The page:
Accra, Nov. 3, GNA - Alhaji Collins Dauda, Minister of Lands and Natural Resources, on Tuesday said some draft regulations to ensure Ghana maximises the benefits from mining had been submitted to the Attorney Generals' Department for review.
He said the regulations when passed into law would give full meaning to the Mineral and Mining Act, 2006 (Act 703) and most concerns of the public regarding the sector would be addressed.
Alhaji Dauda addressing the Meet-the-Press series in Accra said, to forestall the rampant conflicts between mining communities and mining firms, the Ministry through its agencies had awarded contracts under the National Resource and Environmental Governance Programme to develop guidelines for social responsibility for mining companies and baseline data on social conflicts.
It would in addition, develop guidelines on the use of mineral royalties by metropolitan, municipal and district assemblies; compensation policy and regulations through open and accountable process and mine closure and post closure policy.
He said those guidelines and policies were expected to be finalised by February 2010 for implementation and after the various guidelines had been developed, the Ministry would explore the opportunity of having them legislated.
The Minister said the Lands Commission was tasked to review the rates payable on crops, adding, work had begun and new rates were expected to be submitted to the Ministry soon for discussion with relevant stakeholders before implementation.
He said the current rates payable on crops were miserable, saying, "a matured cocoa tree attracts nine cedis fifty pesewas, meanwhile that tree could serve the farmer for 35 years and something serious needed to be done".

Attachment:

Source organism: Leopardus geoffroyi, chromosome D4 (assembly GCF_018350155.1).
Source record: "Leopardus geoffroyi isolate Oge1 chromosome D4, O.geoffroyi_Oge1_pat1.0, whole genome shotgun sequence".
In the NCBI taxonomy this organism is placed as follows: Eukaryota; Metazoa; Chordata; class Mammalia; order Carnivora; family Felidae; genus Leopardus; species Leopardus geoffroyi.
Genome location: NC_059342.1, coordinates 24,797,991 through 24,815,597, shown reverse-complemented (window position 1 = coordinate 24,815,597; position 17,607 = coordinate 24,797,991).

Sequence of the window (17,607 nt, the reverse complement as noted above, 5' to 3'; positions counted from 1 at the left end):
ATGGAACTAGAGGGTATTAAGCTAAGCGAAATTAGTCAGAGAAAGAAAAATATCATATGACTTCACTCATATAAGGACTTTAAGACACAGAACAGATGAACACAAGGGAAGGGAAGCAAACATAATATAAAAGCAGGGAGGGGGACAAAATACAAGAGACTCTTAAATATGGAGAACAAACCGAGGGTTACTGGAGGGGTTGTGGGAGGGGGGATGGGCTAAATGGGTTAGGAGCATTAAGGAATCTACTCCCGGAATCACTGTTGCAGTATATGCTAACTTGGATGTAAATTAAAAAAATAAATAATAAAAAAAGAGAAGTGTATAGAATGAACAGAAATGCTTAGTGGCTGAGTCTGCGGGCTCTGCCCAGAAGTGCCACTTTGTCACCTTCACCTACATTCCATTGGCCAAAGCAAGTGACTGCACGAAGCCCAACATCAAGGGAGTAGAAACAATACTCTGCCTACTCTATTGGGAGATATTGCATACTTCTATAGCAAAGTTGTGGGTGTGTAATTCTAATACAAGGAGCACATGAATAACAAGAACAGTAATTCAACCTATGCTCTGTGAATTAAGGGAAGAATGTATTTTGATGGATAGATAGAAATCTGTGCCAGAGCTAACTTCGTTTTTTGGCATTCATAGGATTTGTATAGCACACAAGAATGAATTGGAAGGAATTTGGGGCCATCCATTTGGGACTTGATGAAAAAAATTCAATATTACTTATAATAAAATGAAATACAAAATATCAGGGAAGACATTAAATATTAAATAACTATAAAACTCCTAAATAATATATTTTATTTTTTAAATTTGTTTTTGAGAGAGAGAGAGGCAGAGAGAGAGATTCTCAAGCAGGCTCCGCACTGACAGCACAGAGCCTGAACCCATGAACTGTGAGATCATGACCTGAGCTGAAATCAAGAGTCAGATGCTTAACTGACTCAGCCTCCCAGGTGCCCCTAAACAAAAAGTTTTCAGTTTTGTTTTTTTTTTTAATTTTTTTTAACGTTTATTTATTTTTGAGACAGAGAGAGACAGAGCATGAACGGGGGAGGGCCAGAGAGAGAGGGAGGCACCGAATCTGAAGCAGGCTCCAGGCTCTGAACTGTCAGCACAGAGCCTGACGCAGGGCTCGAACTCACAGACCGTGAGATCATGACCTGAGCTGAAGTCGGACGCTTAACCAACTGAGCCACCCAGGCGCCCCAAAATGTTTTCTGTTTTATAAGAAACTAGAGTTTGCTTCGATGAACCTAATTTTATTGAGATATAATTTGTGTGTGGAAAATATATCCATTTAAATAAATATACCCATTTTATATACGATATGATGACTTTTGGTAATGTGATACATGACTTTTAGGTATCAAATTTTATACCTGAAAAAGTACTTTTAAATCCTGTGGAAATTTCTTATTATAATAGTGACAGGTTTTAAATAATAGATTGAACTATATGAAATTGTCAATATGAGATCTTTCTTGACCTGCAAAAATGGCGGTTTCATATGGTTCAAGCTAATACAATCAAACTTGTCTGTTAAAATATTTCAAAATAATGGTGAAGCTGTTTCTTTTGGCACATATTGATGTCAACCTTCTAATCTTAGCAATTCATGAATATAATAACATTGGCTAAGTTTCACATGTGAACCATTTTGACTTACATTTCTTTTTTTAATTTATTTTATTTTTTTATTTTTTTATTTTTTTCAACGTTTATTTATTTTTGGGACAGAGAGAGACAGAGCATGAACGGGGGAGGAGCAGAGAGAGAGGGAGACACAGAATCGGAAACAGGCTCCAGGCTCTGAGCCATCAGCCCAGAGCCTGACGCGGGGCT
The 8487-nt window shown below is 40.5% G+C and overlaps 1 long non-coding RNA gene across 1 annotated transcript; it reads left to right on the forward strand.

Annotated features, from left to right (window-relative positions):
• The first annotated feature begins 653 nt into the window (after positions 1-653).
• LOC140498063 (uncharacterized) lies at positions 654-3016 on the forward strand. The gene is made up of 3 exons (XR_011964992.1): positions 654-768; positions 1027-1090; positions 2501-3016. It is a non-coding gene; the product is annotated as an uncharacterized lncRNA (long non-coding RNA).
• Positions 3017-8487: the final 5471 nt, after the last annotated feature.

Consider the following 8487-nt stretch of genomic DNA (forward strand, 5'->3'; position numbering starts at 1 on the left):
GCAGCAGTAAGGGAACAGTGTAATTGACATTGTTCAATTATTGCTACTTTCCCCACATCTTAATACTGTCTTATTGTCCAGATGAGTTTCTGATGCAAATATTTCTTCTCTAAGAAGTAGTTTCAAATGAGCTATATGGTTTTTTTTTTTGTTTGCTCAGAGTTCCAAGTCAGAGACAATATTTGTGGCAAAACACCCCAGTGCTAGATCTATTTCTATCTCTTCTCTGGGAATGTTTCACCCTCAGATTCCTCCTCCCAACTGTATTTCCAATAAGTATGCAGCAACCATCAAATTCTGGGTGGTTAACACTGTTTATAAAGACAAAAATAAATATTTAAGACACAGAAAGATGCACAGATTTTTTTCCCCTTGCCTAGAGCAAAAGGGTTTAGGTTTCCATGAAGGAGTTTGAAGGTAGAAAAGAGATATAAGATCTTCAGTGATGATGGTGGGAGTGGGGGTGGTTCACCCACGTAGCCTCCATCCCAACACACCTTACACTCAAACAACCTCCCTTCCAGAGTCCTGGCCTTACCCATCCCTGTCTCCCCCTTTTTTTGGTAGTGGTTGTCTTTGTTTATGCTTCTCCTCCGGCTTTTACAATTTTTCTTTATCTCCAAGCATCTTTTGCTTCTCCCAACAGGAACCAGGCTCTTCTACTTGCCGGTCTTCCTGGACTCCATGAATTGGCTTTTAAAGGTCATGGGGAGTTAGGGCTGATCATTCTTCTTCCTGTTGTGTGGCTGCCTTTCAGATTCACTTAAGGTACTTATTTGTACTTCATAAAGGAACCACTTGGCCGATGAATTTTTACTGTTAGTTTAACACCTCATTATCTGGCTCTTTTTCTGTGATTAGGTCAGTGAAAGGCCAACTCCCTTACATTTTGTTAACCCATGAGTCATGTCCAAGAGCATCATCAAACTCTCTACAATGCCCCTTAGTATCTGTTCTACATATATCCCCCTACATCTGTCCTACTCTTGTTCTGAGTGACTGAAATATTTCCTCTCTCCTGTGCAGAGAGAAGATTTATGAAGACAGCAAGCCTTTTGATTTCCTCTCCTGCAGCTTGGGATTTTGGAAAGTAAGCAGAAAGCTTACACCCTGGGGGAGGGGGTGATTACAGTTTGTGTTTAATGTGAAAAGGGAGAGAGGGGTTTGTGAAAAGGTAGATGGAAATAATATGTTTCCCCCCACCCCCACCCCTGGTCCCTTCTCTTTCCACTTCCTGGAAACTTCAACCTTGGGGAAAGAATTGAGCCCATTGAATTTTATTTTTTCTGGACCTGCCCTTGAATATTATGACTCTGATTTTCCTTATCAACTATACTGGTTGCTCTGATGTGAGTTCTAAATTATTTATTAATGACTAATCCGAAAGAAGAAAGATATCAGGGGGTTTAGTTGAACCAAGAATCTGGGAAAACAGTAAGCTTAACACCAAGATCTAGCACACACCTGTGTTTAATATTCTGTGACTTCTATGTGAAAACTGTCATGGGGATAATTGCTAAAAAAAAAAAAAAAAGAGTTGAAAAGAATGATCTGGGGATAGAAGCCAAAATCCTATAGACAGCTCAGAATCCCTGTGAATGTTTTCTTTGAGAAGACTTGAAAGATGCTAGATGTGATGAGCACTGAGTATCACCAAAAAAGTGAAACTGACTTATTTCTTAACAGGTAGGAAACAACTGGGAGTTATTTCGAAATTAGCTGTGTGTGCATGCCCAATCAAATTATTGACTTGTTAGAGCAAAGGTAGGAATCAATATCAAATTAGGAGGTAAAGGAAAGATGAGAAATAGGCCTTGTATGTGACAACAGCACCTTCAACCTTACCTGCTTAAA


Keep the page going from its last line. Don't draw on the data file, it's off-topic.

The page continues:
Alhaji Dauda said to ensure improvement in revenue from the mining sector, the Ministry facilitated the formation of a multi-agency Mining Revenue Task Force to develop an action plan to include collaborative audit on the mining companies and application of fiscal model developed for the sector.
He said members of the taskforce included mineral commission, internal revenue service, VAT Service, Bank of Ghana, revenue agencies and governing boards.
Alhaji Dauda said the Ministry had also directed the Administrator of Stool Lands to publish all royalties transferred to the assemblies to ensure transparency and accountability in the system.
He said the assemblies had also been directed to institute justifiable projects before they could access the royalties adding, "This is to ensure that royalties are not put in current accounts and used as such but invested in projects to benefit people in the communities".
"It is necessary for citizens to know how much the sector is contributing to them in terms of royalties and how such monies are used," he said.
Alhaji Dauda said to address the challenges in the sub-sector, the Ministry had develop a draft national mining policy which had a guiding principle of sustainable development through mining, which underpinned the direction of mining related activities in Ghana.
He said some of the objectives formulated to address those challenges included further integration of mining into the rest of the economy and diversification of mineral production base; strengthening the mining sector institutions to enable them perform their functions efficiently and effectively; continued efforts to minimise social conflicts in mining communities.
Others were improvement in mining sector revenue, its transparency, management and improvement in geological and mineral information availability and sector promotion.